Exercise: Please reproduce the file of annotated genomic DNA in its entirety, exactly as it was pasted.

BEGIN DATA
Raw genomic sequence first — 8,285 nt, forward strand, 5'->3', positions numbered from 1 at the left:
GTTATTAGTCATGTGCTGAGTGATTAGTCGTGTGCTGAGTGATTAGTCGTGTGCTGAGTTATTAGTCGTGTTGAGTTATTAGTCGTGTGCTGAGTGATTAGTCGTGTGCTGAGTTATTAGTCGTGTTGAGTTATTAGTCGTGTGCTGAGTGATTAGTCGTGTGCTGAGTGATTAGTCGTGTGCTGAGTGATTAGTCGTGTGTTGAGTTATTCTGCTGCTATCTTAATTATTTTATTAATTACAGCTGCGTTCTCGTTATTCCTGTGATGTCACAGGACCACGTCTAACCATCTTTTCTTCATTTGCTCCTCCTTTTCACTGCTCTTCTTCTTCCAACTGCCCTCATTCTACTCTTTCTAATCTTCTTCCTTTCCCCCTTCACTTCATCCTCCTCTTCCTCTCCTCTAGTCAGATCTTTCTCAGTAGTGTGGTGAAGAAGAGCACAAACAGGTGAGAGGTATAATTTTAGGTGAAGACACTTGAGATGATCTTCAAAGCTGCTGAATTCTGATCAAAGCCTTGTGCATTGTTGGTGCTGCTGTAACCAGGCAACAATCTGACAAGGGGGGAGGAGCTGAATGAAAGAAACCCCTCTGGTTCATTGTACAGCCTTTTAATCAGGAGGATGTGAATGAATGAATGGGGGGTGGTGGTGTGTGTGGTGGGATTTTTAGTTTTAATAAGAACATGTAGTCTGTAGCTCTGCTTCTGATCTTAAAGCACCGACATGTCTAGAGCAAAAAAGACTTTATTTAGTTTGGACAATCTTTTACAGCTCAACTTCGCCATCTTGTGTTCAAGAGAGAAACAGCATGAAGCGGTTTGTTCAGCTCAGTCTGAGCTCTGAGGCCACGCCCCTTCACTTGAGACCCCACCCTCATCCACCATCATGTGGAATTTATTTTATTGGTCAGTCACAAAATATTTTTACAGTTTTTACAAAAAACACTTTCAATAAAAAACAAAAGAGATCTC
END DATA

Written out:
Raw genomic sequence first — 8,285 nt, forward strand, 5'->3', positions numbered from 1 at the left:
GTTATTAGTCATGTGCTGAGTGATTAGTCGTGTGCTGAGTGATTAGTCGTGTGCTGAGTTATTAGTCGTGTTGAGTTATTAGTCGTGTGCTGAGTGATTAGTCGTGTGCTGAGTTATTAGTCGTGTTGAGTTATTAGTCGTGTGCTGAGTGATTAGTCGTGTGCTGAGTGATTAGTCGTGTGCTGAGTGATTAGTCGTGTGTTGAGTTATTCTGCTGCTATCTTAATTATTTTATTAATTACAGCTGCGTTCTCGTTATTCCTGTGATGTCACAGGACCACGTCTAACCATCTTTTCTTCATTTGCTCCTCCTTTTCACTGCTCTTCTTCTTCCAACTGCCCTCATTCTACTCTTTCTAATCTTCTTCCTTTCCCCCTTCACTTCATCCTCCTCTTCCTCTCCTCTAGTCAGATCTTTCTCAGTAGTGTGGTGAAGAAGAGCACAAACAGGTGAGAGGTATAATTTTAGGTGAAGACACTTGAGATGATCTTCAAAGCTGCTGAATTCTGATCAAAGCCTTGTGCATTGTTGGTGCTGCTGTAACCAGGCAACAATCTGACAAGGGGGGAGGAGCTGAATGAAAGAAACCCCTCTGGTTCATTGTACAGCCTTTTAATCAGGAGGATGTGAATGAATGAATGGGGGGTGGTGGTGTGTGTGGTGGGATTTTTAGTTTTAATAAGAACATGTAGTCTGTAGCTCTGCTTCTGATCTTAAAGCACCGACATGTCTAGAGCAAAAAAGACTTTATTTAGTTTGGACAATCTTTTACAGCTCAACTTCGCCATCTTGTGTTCAAGAGAGAAACAGCATGAAGCGGTTTGTTCAGCTCAGTCTGAGCTCTGAGGCCACGCCCCTTCACTTGAGACCCCACCCTCATCCACCATCATGTGGAATTTATTTTATTGGTCAGTCACAAAATATTTTTACAGTTTTTACAAAAAACACTTTCAATAAAAAACAAAAGAGATCTC